What Are Possible Causes of Hand Tremors?

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  • Written By: Mary McMahon
  • Edited By: Shereen Skola
  • Last Modified Date: 05 November 2018
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There are a number of potential causes of hand tremors, ranging from medication side effects to benign genetic conditions. Patients who experience problems with tremors may need an evaluation to learn more about why they developed in order to determine which treatment options, if any, are available. Treatments may include changing medications, physical therapy, or treating an underlying medical issue more aggressively. The best option can depend on the patient’s specific case and medical history.

Tremors can be loosely divided into resting, intention, and postural tremors. People experience resting or static tremors when their hands shake if they are not moving, and the intensity lessens as the hands are used. Intention or action tremors occur when people try to do something like writing and their hands start to tremble. Postural tremors occur when the hands are held in a given position for too long; for example, someone might start to shake while carrying a cup across the room.

Environmental factors can be one of the causes of hand tremors. People may experience shaking in connection with fear, anger, anxiety, and other intense emotions. High caffeine or nicotine intake can also be a cause. These tremors should resolve when the patient’s environment returns to normal. Medications are also known causes of hand tremors, especially if they act on the brain or central nervous system.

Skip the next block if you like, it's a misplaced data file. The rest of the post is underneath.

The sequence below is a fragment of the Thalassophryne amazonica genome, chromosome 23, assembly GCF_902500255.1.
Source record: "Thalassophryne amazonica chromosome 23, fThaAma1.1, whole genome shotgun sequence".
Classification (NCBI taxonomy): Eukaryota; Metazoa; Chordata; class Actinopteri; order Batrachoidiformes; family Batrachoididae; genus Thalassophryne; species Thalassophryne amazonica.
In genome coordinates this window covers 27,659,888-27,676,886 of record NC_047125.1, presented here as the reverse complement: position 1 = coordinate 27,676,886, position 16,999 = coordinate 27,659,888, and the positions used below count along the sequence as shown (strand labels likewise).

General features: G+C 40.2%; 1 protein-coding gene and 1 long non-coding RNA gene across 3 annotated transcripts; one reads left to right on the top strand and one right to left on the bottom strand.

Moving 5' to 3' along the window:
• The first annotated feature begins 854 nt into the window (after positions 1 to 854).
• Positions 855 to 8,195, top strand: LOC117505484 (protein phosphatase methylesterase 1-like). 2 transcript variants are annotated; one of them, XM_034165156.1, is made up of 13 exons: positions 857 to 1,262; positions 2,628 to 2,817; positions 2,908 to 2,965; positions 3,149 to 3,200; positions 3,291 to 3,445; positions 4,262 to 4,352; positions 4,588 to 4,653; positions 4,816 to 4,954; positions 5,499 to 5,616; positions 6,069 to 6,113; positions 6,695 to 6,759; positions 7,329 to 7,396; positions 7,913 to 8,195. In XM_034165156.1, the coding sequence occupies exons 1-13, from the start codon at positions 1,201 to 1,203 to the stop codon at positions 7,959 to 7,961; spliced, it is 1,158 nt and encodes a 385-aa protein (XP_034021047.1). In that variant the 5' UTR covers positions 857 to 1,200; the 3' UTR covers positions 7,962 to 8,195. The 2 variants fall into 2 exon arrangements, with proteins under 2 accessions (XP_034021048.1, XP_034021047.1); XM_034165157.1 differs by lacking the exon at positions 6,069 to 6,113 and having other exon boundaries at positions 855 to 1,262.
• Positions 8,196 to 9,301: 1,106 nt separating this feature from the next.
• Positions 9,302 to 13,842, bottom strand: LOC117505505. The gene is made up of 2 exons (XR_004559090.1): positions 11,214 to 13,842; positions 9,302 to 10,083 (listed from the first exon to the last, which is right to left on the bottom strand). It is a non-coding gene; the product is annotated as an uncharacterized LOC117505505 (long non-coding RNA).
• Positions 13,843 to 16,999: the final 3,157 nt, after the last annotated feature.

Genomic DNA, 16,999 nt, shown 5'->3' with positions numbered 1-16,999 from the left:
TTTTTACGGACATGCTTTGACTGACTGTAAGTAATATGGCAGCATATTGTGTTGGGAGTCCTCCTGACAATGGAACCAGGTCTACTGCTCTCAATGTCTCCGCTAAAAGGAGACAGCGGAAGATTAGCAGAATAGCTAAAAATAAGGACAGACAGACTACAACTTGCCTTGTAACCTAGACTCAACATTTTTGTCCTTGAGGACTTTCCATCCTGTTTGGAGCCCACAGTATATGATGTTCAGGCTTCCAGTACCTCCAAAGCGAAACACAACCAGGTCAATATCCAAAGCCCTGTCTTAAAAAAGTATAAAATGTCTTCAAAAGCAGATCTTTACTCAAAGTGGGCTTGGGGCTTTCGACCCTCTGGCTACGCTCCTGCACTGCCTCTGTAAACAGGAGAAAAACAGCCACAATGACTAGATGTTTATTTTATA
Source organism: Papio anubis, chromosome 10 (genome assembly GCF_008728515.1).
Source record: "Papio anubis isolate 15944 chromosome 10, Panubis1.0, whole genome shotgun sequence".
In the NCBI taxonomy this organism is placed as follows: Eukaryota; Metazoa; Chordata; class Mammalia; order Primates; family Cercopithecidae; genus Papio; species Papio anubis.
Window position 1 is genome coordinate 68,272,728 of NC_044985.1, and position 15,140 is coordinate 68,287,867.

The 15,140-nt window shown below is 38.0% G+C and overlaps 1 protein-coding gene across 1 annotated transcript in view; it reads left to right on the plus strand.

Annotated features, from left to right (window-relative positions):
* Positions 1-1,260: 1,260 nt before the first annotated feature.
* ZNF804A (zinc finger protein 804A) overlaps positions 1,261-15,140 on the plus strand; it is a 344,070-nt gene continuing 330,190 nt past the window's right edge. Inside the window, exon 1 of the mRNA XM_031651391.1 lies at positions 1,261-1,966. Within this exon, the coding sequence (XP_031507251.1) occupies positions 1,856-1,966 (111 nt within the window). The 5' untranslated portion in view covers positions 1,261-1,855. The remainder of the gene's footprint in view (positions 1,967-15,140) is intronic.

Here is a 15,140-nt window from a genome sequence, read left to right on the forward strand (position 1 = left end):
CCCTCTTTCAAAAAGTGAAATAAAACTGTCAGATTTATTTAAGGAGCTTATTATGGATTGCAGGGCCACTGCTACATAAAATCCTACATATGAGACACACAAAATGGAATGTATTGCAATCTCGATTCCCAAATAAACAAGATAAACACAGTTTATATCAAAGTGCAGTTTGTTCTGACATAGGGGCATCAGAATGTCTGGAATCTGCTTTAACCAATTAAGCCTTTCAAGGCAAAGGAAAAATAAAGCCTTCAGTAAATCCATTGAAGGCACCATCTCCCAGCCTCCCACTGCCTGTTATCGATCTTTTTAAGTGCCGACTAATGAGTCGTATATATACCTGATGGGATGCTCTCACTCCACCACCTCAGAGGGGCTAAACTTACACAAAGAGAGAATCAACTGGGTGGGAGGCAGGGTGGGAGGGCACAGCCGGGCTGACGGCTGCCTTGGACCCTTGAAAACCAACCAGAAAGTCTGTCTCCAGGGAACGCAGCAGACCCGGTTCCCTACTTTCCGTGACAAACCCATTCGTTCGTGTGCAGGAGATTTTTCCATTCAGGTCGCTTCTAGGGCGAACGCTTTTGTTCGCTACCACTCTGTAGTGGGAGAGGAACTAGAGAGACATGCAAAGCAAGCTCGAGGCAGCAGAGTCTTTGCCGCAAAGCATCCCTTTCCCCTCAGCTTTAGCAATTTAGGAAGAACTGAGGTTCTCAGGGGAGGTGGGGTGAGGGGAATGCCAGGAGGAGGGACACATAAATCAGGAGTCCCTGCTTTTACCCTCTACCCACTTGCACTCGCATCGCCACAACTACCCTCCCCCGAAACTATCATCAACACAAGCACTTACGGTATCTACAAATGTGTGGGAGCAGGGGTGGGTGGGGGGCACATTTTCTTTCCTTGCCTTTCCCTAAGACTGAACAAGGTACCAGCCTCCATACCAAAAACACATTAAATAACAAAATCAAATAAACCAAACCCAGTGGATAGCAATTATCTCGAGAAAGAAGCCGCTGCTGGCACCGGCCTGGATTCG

Conditions involving the brain, like stroke, tumor, and Parkinson's disorder, are also causes of hand tremors. The shaking may be an important diagnostic sign, or could appear after the patient has already been diagnosed. Diseases affecting the central nervous system, like Multiple Sclerosis (MS) are known to cause tremors and instability as well. Hyperthyroid disease is another potential culprit.

Genetics can be a factor in the causes of hand tremors. Some people have a family history of tremor, particularly in the case of benign essential tremor. Shaking is also a normal part of aging; people may notice that their hands start to tremble as they get older. This can be accompanied with a loss of motor control that makes it hard to perform some activities without fumbling.

When patients develop shaking hands, a neurological examination can identify possible causes of tremors. The patient may need to provide a history and take some tests, including medical imaging studies to look at the brain. This information can determine why the shaking started and if treatments are available. Sometimes a simple change like switching psychiatric medications can resolve the issue.



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